With today’s developing attack types and more aggressive and focused attackers, sandboxes became mandatory for organizations. I do not want to explain the features of the sandboxes here but today, a sandbox that analyzing emails became very important. In traditional antispam solutions, antivirus engine can only stop known malwares. Organizations need a sandbox for analyzing both unknown files and URLs. For suspicious URLs, masking feature also can be used. So, users’ direct Access to the suspicious URL could be blocked.

Sandboxes for email protection can be completely from a different vendor from antispam solution, can be positioned after these antispam products to analyze remaining email after antispam or a cloud solution if the organization does not have a regulations against using cloud solutions.

Feature 4: Quick Response
Organizations receive thousands of alerts everyday. Most of the organizations do not have enough analysts to determine all these alerts whether they are true attacks or false positive. Even worse, most email security solutions do not give enough information to determine the alert. For responding quickly, a solution giving more detailed analysis about the content should be choosen.

Feature 5: End User Quarantine
One of the worst parts of email security gateway solutions is the false positive rates. Since attackers create more realistic emails to cheat the users, stricker rules may be required. The stricker rules mean more false positives. Emails required fort he work of the user lso begin to be blocked. Of course, this situation leaves IT professionals in trouble. This situation leads they leave all their important tasks and have to spend time clearing emails from quarantine. So, the end user quarantine feature that allows the user to manage their own quarantine and release the emails they think is clean is as important as the false positive rate.

One bad thing about end user quarantine, users can really release suspicious emails to themselves. So, this feature should be used very carefully. Workload or security? One more thing to think on for deciders.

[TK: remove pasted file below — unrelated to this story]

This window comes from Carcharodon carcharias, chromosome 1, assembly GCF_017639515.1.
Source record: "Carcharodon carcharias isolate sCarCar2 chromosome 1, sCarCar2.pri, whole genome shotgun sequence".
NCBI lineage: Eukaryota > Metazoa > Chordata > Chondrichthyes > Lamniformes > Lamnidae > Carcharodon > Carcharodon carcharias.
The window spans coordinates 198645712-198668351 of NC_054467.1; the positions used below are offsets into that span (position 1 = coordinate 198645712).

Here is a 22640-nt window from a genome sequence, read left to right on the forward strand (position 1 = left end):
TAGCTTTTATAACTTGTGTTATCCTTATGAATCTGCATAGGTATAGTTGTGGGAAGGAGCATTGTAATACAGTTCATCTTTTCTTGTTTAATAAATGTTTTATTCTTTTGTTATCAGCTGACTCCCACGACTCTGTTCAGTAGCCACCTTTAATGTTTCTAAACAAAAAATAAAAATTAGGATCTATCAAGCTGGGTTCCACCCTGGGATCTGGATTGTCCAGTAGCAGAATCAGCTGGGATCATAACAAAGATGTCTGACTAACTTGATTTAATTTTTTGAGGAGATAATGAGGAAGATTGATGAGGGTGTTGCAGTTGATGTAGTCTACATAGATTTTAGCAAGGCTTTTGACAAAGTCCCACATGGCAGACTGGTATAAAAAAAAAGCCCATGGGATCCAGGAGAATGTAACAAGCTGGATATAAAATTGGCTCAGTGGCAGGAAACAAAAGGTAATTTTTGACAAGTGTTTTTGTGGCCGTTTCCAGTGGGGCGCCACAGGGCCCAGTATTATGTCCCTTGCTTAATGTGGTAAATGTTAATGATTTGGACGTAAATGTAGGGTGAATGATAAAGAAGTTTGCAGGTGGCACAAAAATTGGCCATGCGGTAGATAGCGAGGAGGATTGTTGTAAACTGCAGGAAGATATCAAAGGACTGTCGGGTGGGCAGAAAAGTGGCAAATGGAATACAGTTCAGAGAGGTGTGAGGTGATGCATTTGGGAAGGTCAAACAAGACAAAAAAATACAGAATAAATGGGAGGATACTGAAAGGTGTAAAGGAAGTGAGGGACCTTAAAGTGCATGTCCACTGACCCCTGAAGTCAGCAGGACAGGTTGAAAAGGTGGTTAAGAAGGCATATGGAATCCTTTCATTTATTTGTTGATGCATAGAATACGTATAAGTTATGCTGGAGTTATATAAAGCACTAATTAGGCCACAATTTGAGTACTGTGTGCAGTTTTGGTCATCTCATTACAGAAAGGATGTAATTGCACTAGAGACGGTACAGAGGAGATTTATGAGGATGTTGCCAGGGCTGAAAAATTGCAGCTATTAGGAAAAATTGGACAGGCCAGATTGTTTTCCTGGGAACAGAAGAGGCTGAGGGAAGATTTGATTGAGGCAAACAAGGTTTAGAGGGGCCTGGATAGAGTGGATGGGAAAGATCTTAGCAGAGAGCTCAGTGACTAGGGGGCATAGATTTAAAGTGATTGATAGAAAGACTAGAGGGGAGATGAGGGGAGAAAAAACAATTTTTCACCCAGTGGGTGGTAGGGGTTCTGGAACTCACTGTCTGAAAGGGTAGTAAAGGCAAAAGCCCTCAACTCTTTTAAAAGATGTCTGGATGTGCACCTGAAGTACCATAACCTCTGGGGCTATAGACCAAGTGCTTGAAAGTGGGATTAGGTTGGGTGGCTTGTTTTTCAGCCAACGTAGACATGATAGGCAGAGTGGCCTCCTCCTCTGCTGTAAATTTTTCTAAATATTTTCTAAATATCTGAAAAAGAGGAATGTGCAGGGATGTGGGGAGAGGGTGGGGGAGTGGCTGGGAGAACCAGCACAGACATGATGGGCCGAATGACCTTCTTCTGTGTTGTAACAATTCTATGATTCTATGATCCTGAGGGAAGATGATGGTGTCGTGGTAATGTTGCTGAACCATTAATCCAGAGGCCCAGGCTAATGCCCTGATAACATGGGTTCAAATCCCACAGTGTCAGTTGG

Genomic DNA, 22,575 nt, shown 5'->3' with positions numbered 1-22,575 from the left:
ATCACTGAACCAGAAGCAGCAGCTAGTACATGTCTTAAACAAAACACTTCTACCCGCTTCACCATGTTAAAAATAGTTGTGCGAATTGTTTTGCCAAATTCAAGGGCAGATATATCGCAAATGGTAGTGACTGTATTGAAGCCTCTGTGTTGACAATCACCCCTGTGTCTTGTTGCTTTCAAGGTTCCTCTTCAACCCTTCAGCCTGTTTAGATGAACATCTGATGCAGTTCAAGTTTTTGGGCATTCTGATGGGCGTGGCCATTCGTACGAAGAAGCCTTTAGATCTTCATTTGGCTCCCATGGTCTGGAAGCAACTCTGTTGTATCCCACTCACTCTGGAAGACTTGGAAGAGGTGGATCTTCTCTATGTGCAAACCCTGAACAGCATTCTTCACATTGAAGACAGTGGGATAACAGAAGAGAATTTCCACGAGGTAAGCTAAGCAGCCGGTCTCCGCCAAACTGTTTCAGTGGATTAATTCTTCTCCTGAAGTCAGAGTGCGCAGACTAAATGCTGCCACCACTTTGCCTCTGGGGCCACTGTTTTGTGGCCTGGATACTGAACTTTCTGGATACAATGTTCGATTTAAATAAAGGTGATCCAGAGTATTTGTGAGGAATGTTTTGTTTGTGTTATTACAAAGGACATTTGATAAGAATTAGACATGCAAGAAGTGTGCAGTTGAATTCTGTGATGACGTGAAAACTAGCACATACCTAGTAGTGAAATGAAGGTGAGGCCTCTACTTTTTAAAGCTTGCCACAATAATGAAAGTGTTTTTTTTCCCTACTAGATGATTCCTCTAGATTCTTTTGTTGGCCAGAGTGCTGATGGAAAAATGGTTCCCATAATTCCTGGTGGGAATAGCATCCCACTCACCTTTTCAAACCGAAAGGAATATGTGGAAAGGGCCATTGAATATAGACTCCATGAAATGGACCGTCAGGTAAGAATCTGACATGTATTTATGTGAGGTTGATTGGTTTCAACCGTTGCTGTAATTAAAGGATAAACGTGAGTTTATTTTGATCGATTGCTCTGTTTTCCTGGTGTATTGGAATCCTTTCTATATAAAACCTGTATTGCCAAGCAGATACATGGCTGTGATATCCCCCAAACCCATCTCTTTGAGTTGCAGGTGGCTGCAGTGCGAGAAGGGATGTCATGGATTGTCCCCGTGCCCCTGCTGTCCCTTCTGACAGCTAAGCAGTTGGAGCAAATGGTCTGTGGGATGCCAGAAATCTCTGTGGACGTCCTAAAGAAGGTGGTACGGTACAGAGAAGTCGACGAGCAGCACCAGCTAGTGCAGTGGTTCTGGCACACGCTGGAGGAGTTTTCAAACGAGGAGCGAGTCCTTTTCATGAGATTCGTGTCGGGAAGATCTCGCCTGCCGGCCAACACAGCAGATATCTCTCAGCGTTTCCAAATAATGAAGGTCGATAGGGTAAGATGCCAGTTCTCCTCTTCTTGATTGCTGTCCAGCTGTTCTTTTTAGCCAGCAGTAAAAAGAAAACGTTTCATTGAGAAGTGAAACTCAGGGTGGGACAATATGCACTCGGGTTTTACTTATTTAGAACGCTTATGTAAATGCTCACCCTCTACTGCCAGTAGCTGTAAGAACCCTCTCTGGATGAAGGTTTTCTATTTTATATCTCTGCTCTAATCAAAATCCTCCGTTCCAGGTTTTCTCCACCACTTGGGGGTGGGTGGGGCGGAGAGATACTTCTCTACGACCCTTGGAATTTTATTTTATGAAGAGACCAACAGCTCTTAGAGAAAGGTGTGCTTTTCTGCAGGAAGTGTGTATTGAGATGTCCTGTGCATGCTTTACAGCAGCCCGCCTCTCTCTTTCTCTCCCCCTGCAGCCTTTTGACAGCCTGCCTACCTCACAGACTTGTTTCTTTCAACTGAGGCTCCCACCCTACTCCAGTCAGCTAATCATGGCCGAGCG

Feature 6: Scalability
With developing business models and growing organizations, scalability is always an important point. Not only email protection but also all security products should be scalable. These should be especially discussed during PoCs. Again, for the organizations do not have a regulation agains cloud usage, scalability becomes easier for native cloud solutions.

Questions To Ask
While choosing an email security gateway product, it is better to ask these questions to the vendors;
1-    Does the solution use multiple Technologies also including AI?
2-    Does the solution provides intelligible reports against suspicious or malicious activities for responding quickly?
3-    Which technologies does the solution have for identifying 0-day attacks?
4-    What is the false positive rate of the solution?
5-    Is the solution fed from any intelligence source?
6-    What is the quality of these intelligence sources?
7-    Can it be quickly updated against new threats?
8-    What is the success rate in preventing suspicious URLs?
9-    Can the solution share threat information with other security tools positioned at the organization?
10- What is the scalability capacity of the solution?